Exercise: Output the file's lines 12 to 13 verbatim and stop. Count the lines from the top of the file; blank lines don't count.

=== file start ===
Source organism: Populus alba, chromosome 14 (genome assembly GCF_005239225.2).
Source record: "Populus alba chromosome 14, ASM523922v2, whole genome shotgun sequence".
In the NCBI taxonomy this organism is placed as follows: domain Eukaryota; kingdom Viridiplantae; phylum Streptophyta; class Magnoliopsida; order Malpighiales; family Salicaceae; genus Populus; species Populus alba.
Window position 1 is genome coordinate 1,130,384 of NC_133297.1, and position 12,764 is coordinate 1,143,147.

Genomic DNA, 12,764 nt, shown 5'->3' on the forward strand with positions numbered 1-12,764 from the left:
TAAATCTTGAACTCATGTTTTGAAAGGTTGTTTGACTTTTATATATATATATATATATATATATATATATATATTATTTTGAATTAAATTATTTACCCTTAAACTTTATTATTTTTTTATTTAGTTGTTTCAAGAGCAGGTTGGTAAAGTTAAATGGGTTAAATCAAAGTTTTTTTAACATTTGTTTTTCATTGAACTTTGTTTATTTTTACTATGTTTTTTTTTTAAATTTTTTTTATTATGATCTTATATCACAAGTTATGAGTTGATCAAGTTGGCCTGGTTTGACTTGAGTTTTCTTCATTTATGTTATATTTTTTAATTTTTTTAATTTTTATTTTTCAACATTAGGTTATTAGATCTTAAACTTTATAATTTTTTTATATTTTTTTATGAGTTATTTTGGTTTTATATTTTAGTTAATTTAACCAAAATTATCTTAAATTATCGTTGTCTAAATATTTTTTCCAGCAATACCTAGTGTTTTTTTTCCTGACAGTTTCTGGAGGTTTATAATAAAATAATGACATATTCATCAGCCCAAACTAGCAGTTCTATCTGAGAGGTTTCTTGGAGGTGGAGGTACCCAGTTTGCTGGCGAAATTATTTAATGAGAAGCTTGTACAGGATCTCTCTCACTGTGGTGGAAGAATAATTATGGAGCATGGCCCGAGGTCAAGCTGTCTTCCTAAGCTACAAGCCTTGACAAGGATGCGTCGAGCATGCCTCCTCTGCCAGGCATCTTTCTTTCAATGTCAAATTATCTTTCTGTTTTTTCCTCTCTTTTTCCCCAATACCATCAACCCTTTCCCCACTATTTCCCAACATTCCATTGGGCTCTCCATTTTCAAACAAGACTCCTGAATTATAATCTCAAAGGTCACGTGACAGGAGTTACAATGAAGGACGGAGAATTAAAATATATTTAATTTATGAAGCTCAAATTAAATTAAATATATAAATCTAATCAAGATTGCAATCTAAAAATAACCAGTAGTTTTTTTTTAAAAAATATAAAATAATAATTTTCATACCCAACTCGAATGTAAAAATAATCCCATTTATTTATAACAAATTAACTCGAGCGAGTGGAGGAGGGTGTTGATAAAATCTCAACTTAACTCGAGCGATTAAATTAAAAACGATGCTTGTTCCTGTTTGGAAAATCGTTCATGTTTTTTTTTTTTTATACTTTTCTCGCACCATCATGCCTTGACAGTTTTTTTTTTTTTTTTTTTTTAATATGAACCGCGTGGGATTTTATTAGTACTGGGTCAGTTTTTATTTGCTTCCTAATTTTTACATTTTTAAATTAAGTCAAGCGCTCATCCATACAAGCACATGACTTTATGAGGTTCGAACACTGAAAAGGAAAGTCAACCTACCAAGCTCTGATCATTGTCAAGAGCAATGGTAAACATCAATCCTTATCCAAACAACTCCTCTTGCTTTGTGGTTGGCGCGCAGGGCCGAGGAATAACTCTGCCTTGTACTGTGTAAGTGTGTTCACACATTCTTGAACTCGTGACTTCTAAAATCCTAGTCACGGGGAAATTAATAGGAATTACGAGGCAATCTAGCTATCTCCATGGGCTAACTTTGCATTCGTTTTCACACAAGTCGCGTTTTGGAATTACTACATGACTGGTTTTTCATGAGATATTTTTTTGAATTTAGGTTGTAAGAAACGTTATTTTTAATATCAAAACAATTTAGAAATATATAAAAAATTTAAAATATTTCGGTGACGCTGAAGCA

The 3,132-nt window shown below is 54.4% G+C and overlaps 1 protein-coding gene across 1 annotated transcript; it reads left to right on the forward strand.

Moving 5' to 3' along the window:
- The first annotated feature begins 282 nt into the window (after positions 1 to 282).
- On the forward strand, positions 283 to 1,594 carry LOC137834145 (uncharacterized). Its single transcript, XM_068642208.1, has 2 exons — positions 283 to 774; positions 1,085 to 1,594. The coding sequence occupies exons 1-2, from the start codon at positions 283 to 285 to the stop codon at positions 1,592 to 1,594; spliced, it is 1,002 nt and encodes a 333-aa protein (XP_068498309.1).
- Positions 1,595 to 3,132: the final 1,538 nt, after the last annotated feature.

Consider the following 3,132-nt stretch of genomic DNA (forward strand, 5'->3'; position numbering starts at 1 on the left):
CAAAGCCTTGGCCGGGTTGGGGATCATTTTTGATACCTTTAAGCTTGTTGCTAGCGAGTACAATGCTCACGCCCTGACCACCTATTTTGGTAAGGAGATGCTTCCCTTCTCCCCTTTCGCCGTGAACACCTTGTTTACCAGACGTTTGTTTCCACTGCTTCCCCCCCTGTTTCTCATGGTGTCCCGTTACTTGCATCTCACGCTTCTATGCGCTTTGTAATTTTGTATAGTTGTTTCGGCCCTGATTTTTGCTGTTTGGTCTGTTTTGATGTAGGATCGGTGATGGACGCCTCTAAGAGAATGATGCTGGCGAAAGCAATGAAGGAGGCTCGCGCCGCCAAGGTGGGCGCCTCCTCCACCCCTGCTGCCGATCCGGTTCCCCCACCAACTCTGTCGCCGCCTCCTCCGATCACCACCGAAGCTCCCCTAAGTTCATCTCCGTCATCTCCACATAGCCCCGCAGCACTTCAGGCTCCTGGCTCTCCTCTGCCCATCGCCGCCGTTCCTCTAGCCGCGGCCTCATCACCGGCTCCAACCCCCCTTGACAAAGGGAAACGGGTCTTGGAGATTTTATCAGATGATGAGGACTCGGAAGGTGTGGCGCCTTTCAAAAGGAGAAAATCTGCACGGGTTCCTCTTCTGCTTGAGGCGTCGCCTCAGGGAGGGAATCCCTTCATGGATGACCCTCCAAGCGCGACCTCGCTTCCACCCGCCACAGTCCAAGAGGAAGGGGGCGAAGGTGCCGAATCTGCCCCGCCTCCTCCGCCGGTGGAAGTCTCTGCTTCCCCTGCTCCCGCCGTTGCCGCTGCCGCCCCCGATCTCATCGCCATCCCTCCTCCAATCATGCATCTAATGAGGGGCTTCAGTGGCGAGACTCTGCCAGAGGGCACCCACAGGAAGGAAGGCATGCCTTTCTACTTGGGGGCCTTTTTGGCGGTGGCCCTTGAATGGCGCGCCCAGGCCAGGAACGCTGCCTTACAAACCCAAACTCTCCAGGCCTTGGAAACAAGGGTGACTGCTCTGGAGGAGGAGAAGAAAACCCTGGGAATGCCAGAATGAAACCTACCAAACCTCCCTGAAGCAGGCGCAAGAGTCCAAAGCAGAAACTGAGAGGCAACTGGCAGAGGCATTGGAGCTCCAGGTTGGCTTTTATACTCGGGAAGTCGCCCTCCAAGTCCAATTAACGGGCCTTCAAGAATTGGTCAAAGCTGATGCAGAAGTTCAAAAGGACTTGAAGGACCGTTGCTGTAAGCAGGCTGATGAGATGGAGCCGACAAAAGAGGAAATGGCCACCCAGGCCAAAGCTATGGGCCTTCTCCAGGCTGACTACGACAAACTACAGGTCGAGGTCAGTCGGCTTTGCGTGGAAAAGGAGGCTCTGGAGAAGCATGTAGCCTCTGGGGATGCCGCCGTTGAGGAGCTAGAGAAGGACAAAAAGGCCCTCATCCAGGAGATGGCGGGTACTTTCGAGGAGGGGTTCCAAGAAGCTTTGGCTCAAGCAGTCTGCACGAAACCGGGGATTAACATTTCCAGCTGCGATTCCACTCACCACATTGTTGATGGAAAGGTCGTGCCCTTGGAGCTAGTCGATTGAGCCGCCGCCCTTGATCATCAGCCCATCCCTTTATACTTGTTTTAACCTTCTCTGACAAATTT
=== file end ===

Consider the following 3,132-nt stretch of genomic DNA (forward strand, 5'->3'; position numbering starts at 1 on the left):
CAAAGCCTTGGCCGGGTTGGGGATCATTTTTGATACCTTTAAGCTTGTTGCTAGCGAGTACAATGCTCACGCCCTGACCACCTATTTTGGTAAGGAGATGCTTCCCTTCTCCCCTTTCGCCGTGAACACCTTGTTTACCAGACGTTTGTTTCCACTGCTTCCCCCCCTGTTTCTCATGGTGTCCCGTTACTTGCATCTCACGCTTCTATGCGCTTTGTAATTTTGTATAGTTGTTTCGGCCCTGATTTTTGCTGTTTGGTCTGTTTTGATGTAGGATCGGTGATGGACGCCTCTAAGAGAATGATGCTGGCGAAAGCAATGAAGGAGGCTCGCGCCGCCAAGGTGGGCGCCTCCTCCACCCCTGCTGCCGATCCGGTTCCCCCACCAACTCTGTCGCCGCCTCCTCCGATCACCACCGAAGCTCCCCTAAGTTCATCTCCGTCATCTCCACATAGCCCCGCAGCACTTCAGGCTCCTGGCTCTCCTCTGCCCATCGCCGCCGTTCCTCTAGCCGCGGCCTCATCACCGGCTCCAACCCCCCTTGACAAAGGGAAACGGGTCTTGGAGATTTTATCAGATGATGAGGACTCGGAAGGTGTGGCGCCTTTCAAAAGGAGAAAATCTGCACGGGTTCCTCTTCTGCTTGAGGCGTCGCCTCAGGGAGGGAATCCCTTCATGGATGACCCTCCAAGCGCGACCTCGCTTCCACCCGCCACAGTCCAAGAGGAAGGGGGCGAAGGTGCCGAATCTGCCCCGCCTCCTCCGCCGGTGGAAGTCTCTGCTTCCCCTGCTCCCGCCGTTGCCGCTGCCGCCCCCGATCTCATCGCCATCCCTCCTCCAATCATGCATCTAATGAGGGGCTTCAGTGGCGAGACTCTGCCAGAGGGCACCCACAGGAAGGAAGGCATGCCTTTCTACTTGGGGGCCTTTTTGGCGGTGGCCCTTGAATGGCGCGCCCAGGCCAGGAACGCTGCCTTACAAACCCAAACTCTCCAGGCCTTGGAAACAAGGGTGACTGCTCTGGAGGAGGAGAAGAAAACCCTGGGAATGCCAGAATGAAACCTACCAAACCTCCCTGAAGCAGGCGCAAGAGTCCAAAGCAGAAACTGAGAGGCAACTGGCAGAGGCATTGGAGCTCCAGGTTGGCTTTTATACTCGGGAAGTCGCCCTCCAAGTCCAATTAACGGGCCTTCAAGAATTGGTCAAAGCTGATGCAGAAGTTCAAAAGGACTTGAAGGACCGTTGCTGTAAGCAGGCTGATGAGATGGAGCCGACAAAAGAGGAAATGGCCACCCAGGCCAAAGCTATGGGCCTTCTCCAGGCTGACTACGACAAACTACAGGTCGAGGTCAGTCGGCTTTGCGTGGAAAAGGAGGCTCTGGAGAAGCATGTAGCCTCTGGGGATGCCGCCGTTGAGGAGCTAGAGAAGGACAAAAAGGCCCTCATCCAGGAGATGGCGGGTACTTTCGAGGAGGGGTTCCAAGAAGCTTTGGCTCAAGCAGTCTGCACGAAACCGGGGATTAACATTTCCAGCTGCGATTCCACTCACCACATTGTTGATGGAAAGGTCGTGCCCTTGGAGCTAGTCGATTGAGCCGCCGCCCTTGATCATCAGCCCATCCCTTTATACTTGTTTTAACCTTCTCTGACAAATTT